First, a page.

Kevin Bonko was just 6 years old when America was attacked on Sept. 11, 2001.
Yet he has vivid memories of watching television with his mother that day as news channels frequently replayed footage of the second plane hitting the World Trade Center in New York City. What’s more, he believes the events that took place that day have played a significant and lasting role in his life.
“Those events most surely shaped who I am today,” according to Bonko, a student at the University of Rochester.
Bonko is not the only young adult to take this view of 9/11. Both Mike Pernot, youth and young-adult minister at St. Paul Parish in Webster, and Vicky Rippel, associate director of formation at Pittsford’s Church of the Transfiguration, believe the terrorist attacks are partly responsible for their interest in ministry. And a 2009 study published in the Journal of Traumatic Stress found that social benefits such as increased religiousness, political engagement and pro-social behavior are among the benefits that can come from traumatic events such as the 2001 terrorist attacks.
Although Bonko did not completely understand the events of 9/11 until several years later, he still was gripped by an immediate desire to help defend his country. He hoped to join the military when he grew up, and although a health problem prevented him from doing so, he is majoring in mechanical engineering at the University of Rochester and hopes to enter into the defense industry upon his graduation in 2017.
Several years after the attacks Bonko’s mother took her children to Ground Zero in New York City, and it was only then that Bonko started to understand the significance of Sept. 11, 2001, he recalled. The visit also spurred in him a desire to learn more about what led to the events of that day.
“It has made me realize that one needs to understand the underlying causes of what happened, why there is all of the unrest,” he said. “(Now) I truly want to understand underlying problems in my daily life before I go about solving them.”
Sept. 11, 2001, also inspired Pernot to learn more. He was 10 years old when America was attacked, and he remembers watching coverage of the attacks in his fifth-grade classroom at Neil Armstrong Elementary School in Gates. He remained calm while he was in school, although he was very concerned for the safety of his uncle, who worked in the Pentagon. Jammed phone lines prevented his family from finding out his uncle was safe until much later that evening, and it wasn’t until Pernot got home from school and talked to his parents that the enormity of the day’s events started to sink in.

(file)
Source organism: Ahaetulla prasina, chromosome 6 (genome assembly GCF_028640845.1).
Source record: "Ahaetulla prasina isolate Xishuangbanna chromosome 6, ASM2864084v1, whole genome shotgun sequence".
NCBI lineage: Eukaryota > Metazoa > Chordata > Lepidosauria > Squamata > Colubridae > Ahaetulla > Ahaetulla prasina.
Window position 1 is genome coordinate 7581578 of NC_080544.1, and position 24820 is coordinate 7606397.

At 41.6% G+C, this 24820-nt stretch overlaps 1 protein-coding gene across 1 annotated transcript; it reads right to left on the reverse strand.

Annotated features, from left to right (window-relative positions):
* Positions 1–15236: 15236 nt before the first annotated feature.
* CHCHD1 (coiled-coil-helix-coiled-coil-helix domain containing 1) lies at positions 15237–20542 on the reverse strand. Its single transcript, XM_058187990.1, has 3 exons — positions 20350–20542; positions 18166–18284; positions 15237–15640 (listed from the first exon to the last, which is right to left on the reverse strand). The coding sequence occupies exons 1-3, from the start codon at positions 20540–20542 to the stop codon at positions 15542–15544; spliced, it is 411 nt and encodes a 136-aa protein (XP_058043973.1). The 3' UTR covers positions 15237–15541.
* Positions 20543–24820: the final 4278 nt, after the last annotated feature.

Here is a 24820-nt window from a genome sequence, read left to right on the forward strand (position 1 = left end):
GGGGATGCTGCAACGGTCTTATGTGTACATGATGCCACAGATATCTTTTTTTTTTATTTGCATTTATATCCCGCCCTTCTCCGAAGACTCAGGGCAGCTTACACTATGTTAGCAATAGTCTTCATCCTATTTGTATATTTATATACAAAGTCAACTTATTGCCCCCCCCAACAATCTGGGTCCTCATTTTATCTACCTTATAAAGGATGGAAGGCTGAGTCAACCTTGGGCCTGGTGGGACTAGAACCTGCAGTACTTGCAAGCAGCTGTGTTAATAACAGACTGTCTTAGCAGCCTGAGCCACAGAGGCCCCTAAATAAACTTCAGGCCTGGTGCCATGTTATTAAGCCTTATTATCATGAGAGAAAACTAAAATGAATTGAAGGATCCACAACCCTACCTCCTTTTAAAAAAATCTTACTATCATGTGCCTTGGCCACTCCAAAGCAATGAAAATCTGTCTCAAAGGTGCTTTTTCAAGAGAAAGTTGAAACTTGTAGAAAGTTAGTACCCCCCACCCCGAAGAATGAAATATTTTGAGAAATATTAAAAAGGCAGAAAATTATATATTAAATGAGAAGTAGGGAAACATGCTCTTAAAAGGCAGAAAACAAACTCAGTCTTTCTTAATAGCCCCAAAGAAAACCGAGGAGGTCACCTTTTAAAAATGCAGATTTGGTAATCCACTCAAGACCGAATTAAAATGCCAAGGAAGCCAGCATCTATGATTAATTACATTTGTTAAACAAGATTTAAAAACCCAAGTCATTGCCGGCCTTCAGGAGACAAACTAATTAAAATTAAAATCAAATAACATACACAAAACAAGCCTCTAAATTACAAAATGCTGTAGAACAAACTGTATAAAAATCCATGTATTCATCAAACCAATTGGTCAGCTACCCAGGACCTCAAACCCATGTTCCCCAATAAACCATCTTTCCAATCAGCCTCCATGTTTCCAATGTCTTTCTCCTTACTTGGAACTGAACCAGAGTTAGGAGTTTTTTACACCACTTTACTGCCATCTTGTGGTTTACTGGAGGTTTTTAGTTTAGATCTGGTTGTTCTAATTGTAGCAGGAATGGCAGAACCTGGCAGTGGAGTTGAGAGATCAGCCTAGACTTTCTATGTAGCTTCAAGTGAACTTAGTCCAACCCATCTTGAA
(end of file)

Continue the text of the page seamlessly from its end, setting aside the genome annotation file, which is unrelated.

“I remember it hitting me around 4 (p.m.). I cried and tried to understand why people would want to hurt so many other people,” he recalled.
Pernot continued to grapple with that question even as American citizens came together with “grand displays of patriotism … peace and love” in the days following the attacks, he said.
“I started searching my faith for answers. That exploration led me to eventually major in psychology and religious studies at Nazareth. These two disciplines do try to answer ‘why’ questions, something I found existentially calming,” said Pernot, noting that his studies of psychology and religion also have been beneficial to his career in ministry as well as his current pursuit of a master’s degree in mental-health counseling from SUNY Brockport.
Rippel was 14 in September 2001, yet like Pernot, the events of that month had a profound impact on her career choice. She was in study hall when she learned of the attacks, and she and her classmates gathered around a teacher’s computer to watch news coverage of the devastation.
“We were all so quiet at first. It was like no one knew what to say, no one knew what to think,” Rippel recalled.
Rippel said she, like many others in America and throughout the world, went through a grieving process of sorts in the days and weeks following the attacks. Rippel became so sad she couldn’t watch footage of the attacks anymore, yet coverage of the international response to the attacks showed her how interconnected she and all Americans were to the rest of the world. Some time later she attended a retreat where she learned of the Catholic Church’s teachings on social justice and was moved to consider a career in public service or ministry. She doesn’t believe the retreat would have had such a profound effect on her if she hadn’t already realized that for many people around the globe, life after Sept. 11, 2001, would never be the same.
“I think (9/11) had a huge impact on my processing (things) and my drive to want to make the world better. It gave me a deeper desire to understand why people do the things they do,” she said.